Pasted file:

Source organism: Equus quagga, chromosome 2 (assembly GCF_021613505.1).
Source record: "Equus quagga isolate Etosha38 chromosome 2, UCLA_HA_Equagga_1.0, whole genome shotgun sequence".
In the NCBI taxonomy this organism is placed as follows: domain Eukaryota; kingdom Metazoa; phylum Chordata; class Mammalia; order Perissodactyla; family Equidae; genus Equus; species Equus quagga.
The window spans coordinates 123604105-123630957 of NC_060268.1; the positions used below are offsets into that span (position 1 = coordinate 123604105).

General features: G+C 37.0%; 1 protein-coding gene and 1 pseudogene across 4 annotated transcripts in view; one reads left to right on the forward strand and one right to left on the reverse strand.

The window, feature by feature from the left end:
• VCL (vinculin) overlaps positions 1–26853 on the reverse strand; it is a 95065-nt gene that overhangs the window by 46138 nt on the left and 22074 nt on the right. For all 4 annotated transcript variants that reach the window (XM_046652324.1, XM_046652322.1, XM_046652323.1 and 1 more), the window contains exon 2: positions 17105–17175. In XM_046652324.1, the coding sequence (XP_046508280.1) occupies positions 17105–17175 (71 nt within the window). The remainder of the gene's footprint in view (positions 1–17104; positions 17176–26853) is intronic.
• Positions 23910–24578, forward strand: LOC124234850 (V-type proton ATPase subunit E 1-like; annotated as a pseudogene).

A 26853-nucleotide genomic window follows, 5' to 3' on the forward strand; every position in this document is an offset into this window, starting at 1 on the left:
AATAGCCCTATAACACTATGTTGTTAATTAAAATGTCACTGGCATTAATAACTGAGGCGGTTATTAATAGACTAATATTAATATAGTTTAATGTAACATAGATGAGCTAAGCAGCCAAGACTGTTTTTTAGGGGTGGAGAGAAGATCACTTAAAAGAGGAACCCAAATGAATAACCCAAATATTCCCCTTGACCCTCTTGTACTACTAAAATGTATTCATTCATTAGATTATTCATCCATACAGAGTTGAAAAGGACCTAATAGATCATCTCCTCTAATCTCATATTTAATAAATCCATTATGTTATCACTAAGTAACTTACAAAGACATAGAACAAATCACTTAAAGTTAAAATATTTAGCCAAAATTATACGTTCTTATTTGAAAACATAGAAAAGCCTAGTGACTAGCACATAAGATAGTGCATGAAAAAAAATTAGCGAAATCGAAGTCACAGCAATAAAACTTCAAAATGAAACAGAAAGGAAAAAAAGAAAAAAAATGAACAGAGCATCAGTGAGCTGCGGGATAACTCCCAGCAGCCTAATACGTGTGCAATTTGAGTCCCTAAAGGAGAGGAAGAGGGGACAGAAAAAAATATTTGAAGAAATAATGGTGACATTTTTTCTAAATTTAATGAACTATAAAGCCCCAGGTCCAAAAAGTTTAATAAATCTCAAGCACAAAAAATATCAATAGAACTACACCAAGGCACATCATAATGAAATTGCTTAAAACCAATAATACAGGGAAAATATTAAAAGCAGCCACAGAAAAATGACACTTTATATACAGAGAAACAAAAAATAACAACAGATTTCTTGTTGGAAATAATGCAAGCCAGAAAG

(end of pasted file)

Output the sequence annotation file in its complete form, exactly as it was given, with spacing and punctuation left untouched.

Source organism: Equus quagga, chromosome 2 (assembly GCF_021613505.1).
Source record: "Equus quagga isolate Etosha38 chromosome 2, UCLA_HA_Equagga_1.0, whole genome shotgun sequence".
In the NCBI taxonomy this organism is placed as follows: domain Eukaryota; kingdom Metazoa; phylum Chordata; class Mammalia; order Perissodactyla; family Equidae; genus Equus; species Equus quagga.
The window spans coordinates 123604105-123630957 of NC_060268.1; the positions used below are offsets into that span (position 1 = coordinate 123604105).

General features: G+C 37.0%; 1 protein-coding gene and 1 pseudogene across 4 annotated transcripts in view; one reads left to right on the forward strand and one right to left on the reverse strand.

The window, feature by feature from the left end:
• VCL (vinculin) overlaps positions 1–26853 on the reverse strand; it is a 95065-nt gene that overhangs the window by 46138 nt on the left and 22074 nt on the right. For all 4 annotated transcript variants that reach the window (XM_046652324.1, XM_046652322.1, XM_046652323.1 and 1 more), the window contains exon 2: positions 17105–17175. In XM_046652324.1, the coding sequence (XP_046508280.1) occupies positions 17105–17175 (71 nt within the window). The remainder of the gene's footprint in view (positions 1–17104; positions 17176–26853) is intronic.
• Positions 23910–24578, forward strand: LOC124234850 (V-type proton ATPase subunit E 1-like; annotated as a pseudogene).

A 26853-nucleotide genomic window follows, 5' to 3' on the forward strand; every position in this document is an offset into this window, starting at 1 on the left:
AATAGCCCTATAACACTATGTTGTTAATTAAAATGTCACTGGCATTAATAACTGAGGCGGTTATTAATAGACTAATATTAATATAGTTTAATGTAACATAGATGAGCTAAGCAGCCAAGACTGTTTTTTAGGGGTGGAGAGAAGATCACTTAAAAGAGGAACCCAAATGAATAACCCAAATATTCCCCTTGACCCTCTTGTACTACTAAAATGTATTCATTCATTAGATTATTCATCCATACAGAGTTGAAAAGGACCTAATAGATCATCTCCTCTAATCTCATATTTAATAAATCCATTATGTTATCACTAAGTAACTTACAAAGACATAGAACAAATCACTTAAAGTTAAAATATTTAGCCAAAATTATACGTTCTTATTTGAAAACATAGAAAAGCCTAGTGACTAGCACATAAGATAGTGCATGAAAAAAAATTAGCGAAATCGAAGTCACAGCAATAAAACTTCAAAATGAAACAGAAAGGAAAAAAAGAAAAAAAATGAACAGAGCATCAGTGAGCTGCGGGATAACTCCCAGCAGCCTAATACGTGTGCAATTTGAGTCCCTAAAGGAGAGGAAGAGGGGACAGAAAAAAATATTTGAAGAAATAATGGTGACATTTTTTCTAAATTTAATGAACTATAAAGCCCCAGGTCCAAAAAGTTTAATAAATCTCAAGCACAAAAAATATCAATAGAACTACACCAAGGCACATCATAATGAAATTGCTTAAAACCAATAATACAGGGAAAATATTAAAAGCAGCCACAGAAAAATGACACTTTATATACAGAGAAACAAAAAATAACAACAGATTTCTTGTTGGAAATAATGCAAGCCAGAAAG